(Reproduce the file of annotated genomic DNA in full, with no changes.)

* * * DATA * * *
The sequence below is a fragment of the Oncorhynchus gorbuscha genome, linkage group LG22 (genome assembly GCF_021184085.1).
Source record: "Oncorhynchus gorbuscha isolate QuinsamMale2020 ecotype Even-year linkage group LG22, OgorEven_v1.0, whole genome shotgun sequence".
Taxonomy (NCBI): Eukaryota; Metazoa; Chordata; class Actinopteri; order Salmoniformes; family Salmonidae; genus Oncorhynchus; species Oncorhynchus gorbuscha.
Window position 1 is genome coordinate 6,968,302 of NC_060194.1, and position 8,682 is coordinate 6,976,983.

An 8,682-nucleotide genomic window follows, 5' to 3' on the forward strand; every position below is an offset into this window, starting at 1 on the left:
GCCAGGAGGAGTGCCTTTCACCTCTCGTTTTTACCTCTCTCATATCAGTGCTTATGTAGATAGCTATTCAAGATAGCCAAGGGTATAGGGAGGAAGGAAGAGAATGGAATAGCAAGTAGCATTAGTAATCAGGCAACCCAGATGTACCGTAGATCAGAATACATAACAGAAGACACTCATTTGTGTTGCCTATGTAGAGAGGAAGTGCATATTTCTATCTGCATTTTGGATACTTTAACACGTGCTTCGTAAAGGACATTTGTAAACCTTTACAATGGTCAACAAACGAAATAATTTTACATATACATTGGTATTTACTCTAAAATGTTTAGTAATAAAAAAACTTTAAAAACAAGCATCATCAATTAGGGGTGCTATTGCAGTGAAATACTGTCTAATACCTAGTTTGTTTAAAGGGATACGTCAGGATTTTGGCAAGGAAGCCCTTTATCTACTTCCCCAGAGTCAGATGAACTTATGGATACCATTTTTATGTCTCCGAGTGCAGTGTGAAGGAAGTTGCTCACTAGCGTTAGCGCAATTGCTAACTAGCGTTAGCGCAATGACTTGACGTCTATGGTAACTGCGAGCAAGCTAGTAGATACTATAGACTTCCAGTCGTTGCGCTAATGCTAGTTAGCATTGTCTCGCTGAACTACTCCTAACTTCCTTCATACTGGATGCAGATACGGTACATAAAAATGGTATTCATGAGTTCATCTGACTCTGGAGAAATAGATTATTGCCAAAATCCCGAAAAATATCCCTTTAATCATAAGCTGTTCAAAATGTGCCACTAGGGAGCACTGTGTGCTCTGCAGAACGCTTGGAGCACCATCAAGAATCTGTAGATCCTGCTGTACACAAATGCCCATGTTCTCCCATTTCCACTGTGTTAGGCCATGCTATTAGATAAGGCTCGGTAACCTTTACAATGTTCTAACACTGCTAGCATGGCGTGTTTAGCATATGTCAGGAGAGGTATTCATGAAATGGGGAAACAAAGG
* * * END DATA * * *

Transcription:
The sequence below is a fragment of the Oncorhynchus gorbuscha genome, linkage group LG22 (genome assembly GCF_021184085.1).
Source record: "Oncorhynchus gorbuscha isolate QuinsamMale2020 ecotype Even-year linkage group LG22, OgorEven_v1.0, whole genome shotgun sequence".
Taxonomy (NCBI): Eukaryota; Metazoa; Chordata; class Actinopteri; order Salmoniformes; family Salmonidae; genus Oncorhynchus; species Oncorhynchus gorbuscha.
Window position 1 is genome coordinate 6,968,302 of NC_060194.1, and position 8,682 is coordinate 6,976,983.

An 8,682-nucleotide genomic window follows, 5' to 3' on the forward strand; every position below is an offset into this window, starting at 1 on the left:
GCCAGGAGGAGTGCCTTTCACCTCTCGTTTTTACCTCTCTCATATCAGTGCTTATGTAGATAGCTATTCAAGATAGCCAAGGGTATAGGGAGGAAGGAAGAGAATGGAATAGCAAGTAGCATTAGTAATCAGGCAACCCAGATGTACCGTAGATCAGAATACATAACAGAAGACACTCATTTGTGTTGCCTATGTAGAGAGGAAGTGCATATTTCTATCTGCATTTTGGATACTTTAACACGTGCTTCGTAAAGGACATTTGTAAACCTTTACAATGGTCAACAAACGAAATAATTTTACATATACATTGGTATTTACTCTAAAATGTTTAGTAATAAAAAAACTTTAAAAACAAGCATCATCAATTAGGGGTGCTATTGCAGTGAAATACTGTCTAATACCTAGTTTGTTTAAAGGGATACGTCAGGATTTTGGCAAGGAAGCCCTTTATCTACTTCCCCAGAGTCAGATGAACTTATGGATACCATTTTTATGTCTCCGAGTGCAGTGTGAAGGAAGTTGCTCACTAGCGTTAGCGCAATTGCTAACTAGCGTTAGCGCAATGACTTGACGTCTATGGTAACTGCGAGCAAGCTAGTAGATACTATAGACTTCCAGTCGTTGCGCTAATGCTAGTTAGCATTGTCTCGCTGAACTACTCCTAACTTCCTTCATACTGGATGCAGATACGGTACATAAAAATGGTATTCATGAGTTCATCTGACTCTGGAGAAATAGATTATTGCCAAAATCCCGAAAAATATCCCTTTAATCATAAGCTGTTCAAAATGTGCCACTAGGGAGCACTGTGTGCTCTGCAGAACGCTTGGAGCACCATCAAGAATCTGTAGATCCTGCTGTACACAAATGCCCATGTTCTCCCATTTCCACTGTGTTAGGCCATGCTATTAGATAAGGCTCGGTAACCTTTACAATGTTCTAACACTGCTAGCATGGCGTGTTTAGCATATGTCAGGAGAGGTATTCATGAAATGGGGAAACAAAGG